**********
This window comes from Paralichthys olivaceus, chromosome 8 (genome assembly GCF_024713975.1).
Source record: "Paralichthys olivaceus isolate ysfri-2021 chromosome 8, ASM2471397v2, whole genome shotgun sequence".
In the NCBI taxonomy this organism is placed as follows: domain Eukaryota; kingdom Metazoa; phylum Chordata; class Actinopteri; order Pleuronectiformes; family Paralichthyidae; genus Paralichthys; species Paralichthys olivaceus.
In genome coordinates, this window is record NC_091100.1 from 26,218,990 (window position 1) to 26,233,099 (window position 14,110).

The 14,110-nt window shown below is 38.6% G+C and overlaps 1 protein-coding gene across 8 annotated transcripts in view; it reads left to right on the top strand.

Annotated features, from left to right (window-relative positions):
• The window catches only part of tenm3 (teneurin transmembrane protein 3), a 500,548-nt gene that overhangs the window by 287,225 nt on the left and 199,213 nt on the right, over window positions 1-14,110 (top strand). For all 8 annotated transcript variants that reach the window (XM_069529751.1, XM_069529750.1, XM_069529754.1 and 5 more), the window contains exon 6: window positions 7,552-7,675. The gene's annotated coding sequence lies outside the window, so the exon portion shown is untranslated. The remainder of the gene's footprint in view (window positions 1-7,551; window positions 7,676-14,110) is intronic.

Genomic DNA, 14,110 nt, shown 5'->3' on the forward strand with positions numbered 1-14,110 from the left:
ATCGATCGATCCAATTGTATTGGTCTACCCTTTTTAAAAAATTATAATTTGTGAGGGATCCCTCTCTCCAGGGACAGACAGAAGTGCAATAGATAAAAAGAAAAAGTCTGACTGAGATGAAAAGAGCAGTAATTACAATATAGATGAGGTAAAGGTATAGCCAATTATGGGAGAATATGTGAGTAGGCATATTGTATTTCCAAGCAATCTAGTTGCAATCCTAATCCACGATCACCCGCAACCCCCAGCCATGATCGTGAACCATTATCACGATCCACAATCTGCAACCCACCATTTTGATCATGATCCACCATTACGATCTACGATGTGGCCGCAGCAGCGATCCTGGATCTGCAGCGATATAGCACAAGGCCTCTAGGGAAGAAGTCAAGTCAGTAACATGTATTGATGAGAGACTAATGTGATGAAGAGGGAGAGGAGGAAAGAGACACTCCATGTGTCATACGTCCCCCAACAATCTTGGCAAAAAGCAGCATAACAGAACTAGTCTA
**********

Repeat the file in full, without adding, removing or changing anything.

This window comes from Paralichthys olivaceus, chromosome 8 (genome assembly GCF_024713975.1).
Source record: "Paralichthys olivaceus isolate ysfri-2021 chromosome 8, ASM2471397v2, whole genome shotgun sequence".
In the NCBI taxonomy this organism is placed as follows: domain Eukaryota; kingdom Metazoa; phylum Chordata; class Actinopteri; order Pleuronectiformes; family Paralichthyidae; genus Paralichthys; species Paralichthys olivaceus.
In genome coordinates, this window is record NC_091100.1 from 26,218,990 (window position 1) to 26,233,099 (window position 14,110).

The 14,110-nt window shown below is 38.6% G+C and overlaps 1 protein-coding gene across 8 annotated transcripts in view; it reads left to right on the top strand.

Annotated features, from left to right (window-relative positions):
• The window catches only part of tenm3 (teneurin transmembrane protein 3), a 500,548-nt gene that overhangs the window by 287,225 nt on the left and 199,213 nt on the right, over window positions 1-14,110 (top strand). For all 8 annotated transcript variants that reach the window (XM_069529751.1, XM_069529750.1, XM_069529754.1 and 5 more), the window contains exon 6: window positions 7,552-7,675. The gene's annotated coding sequence lies outside the window, so the exon portion shown is untranslated. The remainder of the gene's footprint in view (window positions 1-7,551; window positions 7,676-14,110) is intronic.

Genomic DNA, 14,110 nt, shown 5'->3' on the forward strand with positions numbered 1-14,110 from the left:
ATCGATCGATCCAATTGTATTGGTCTACCCTTTTTAAAAAATTATAATTTGTGAGGGATCCCTCTCTCCAGGGACAGACAGAAGTGCAATAGATAAAAAGAAAAAGTCTGACTGAGATGAAAAGAGCAGTAATTACAATATAGATGAGGTAAAGGTATAGCCAATTATGGGAGAATATGTGAGTAGGCATATTGTATTTCCAAGCAATCTAGTTGCAATCCTAATCCACGATCACCCGCAACCCCCAGCCATGATCGTGAACCATTATCACGATCCACAATCTGCAACCCACCATTTTGATCATGATCCACCATTACGATCTACGATGTGGCCGCAGCAGCGATCCTGGATCTGCAGCGATATAGCACAAGGCCTCTAGGGAAGAAGTCAAGTCAGTAACATGTATTGATGAGAGACTAATGTGATGAAGAGGGAGAGGAGGAAAGAGACACTCCATGTGTCATACGTCCCCCAACAATCTTGGCAAAAAGCAGCATAACAGAACTAGTCTA